Identities, bodies of children who died in residential schools may be lost forever
By Jorge Barrera
APTN National News
The identities and bodies of many First Nations children who died in Indian residential schools may be lost forever, says the Ontario Coroner’s Office which has been working with the Truth and Reconciliation Commission to sift through one of the darkest periods in Canadian history to find the dead.
“Hundreds, if not thousands” of Indigenous children who went to residential schools died while in the care of the churches and Canadian government, according to Murray Sinclair, the chair of the Truth and Reconciliation Commission (TRC). Many of their parents were never told of the deaths and the bodies buried in unmarked graves across the country.
The Ontario Coroner’s Office has been working with the TRC since January to uncover any archival records that could be use to trace children who never made it home. The TRC has taken on the task of identifying and finding the graves of the children who disappeared.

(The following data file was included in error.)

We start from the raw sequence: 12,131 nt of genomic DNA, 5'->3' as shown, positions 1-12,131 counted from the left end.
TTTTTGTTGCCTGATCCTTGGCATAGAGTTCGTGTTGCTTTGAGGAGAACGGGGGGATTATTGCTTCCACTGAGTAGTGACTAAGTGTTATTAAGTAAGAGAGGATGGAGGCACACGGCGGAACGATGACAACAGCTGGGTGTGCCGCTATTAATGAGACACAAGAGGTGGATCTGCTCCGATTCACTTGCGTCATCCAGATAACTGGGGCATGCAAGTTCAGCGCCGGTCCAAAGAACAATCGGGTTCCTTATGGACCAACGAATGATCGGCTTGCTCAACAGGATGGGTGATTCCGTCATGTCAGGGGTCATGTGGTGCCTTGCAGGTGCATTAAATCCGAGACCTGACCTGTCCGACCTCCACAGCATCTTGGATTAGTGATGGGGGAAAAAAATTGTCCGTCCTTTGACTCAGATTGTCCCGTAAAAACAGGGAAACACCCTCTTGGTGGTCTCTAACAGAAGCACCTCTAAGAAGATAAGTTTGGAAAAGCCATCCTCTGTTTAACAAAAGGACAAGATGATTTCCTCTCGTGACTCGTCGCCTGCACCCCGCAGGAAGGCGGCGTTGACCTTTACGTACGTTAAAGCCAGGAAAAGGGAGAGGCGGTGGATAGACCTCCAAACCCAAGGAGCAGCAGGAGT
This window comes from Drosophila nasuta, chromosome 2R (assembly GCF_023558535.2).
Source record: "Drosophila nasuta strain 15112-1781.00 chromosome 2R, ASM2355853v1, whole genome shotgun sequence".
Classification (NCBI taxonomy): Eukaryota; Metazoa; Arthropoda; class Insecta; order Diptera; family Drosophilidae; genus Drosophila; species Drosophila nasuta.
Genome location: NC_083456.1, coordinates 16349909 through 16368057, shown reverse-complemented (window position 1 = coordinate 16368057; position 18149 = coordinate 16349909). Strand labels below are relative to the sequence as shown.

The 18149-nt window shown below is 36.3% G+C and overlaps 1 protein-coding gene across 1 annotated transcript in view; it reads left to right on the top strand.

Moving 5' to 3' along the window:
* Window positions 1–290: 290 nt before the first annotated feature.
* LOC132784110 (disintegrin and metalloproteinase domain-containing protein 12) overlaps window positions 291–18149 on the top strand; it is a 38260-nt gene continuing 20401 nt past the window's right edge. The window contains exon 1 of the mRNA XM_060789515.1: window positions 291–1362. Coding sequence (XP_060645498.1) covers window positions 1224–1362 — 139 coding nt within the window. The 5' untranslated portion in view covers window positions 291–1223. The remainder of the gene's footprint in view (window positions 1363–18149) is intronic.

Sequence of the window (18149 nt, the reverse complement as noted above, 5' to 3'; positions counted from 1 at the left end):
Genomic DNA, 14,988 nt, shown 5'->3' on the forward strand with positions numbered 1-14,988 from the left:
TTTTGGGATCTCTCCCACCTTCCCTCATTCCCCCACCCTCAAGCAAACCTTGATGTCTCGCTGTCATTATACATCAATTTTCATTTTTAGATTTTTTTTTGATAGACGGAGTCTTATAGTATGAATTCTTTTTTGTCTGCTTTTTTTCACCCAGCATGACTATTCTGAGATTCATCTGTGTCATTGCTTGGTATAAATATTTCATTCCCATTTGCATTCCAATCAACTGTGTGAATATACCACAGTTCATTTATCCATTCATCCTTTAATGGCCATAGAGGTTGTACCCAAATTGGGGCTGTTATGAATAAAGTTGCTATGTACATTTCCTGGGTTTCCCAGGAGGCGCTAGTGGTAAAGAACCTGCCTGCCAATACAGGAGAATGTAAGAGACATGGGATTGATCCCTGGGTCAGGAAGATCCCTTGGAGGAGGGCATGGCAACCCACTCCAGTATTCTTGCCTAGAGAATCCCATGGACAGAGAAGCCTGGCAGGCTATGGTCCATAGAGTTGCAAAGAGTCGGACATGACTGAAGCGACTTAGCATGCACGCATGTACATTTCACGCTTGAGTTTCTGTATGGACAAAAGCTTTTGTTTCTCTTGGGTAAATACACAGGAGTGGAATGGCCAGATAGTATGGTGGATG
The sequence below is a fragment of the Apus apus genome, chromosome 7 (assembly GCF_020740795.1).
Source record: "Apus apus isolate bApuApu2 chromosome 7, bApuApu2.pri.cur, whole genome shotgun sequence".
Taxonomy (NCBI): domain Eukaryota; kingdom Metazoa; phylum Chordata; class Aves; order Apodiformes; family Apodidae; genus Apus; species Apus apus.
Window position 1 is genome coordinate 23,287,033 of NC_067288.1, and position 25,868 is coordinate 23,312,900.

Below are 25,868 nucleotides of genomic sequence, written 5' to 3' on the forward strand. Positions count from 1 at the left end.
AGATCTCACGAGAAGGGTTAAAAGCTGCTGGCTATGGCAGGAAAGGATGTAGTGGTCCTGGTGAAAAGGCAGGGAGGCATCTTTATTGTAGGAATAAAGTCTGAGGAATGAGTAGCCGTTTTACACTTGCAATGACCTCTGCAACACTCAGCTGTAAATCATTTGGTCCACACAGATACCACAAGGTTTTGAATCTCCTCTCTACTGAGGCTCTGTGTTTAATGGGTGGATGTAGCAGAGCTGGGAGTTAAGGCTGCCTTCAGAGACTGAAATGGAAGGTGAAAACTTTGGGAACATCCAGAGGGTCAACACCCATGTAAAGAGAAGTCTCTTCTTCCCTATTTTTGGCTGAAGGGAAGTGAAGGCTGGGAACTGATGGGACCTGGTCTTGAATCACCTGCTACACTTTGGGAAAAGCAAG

The search for records initially screened about 250,000 files which were narrowed down to 5,000 that were individually examined. The results produced 120 cases that could lead to the identification of children who died in residential schools.
“We expect that there will be some cases which will result either in the identification of a child that was that was no identified before or to a file that the TRC has a lot more information on,” said David Eden, regional supervising coroner for operations who has been working with the TRC to find records of these missing children.
Many of the children died from disease, some as the result of punishments, others as a result accidents and even murder. In some cases, their deaths were never recorded.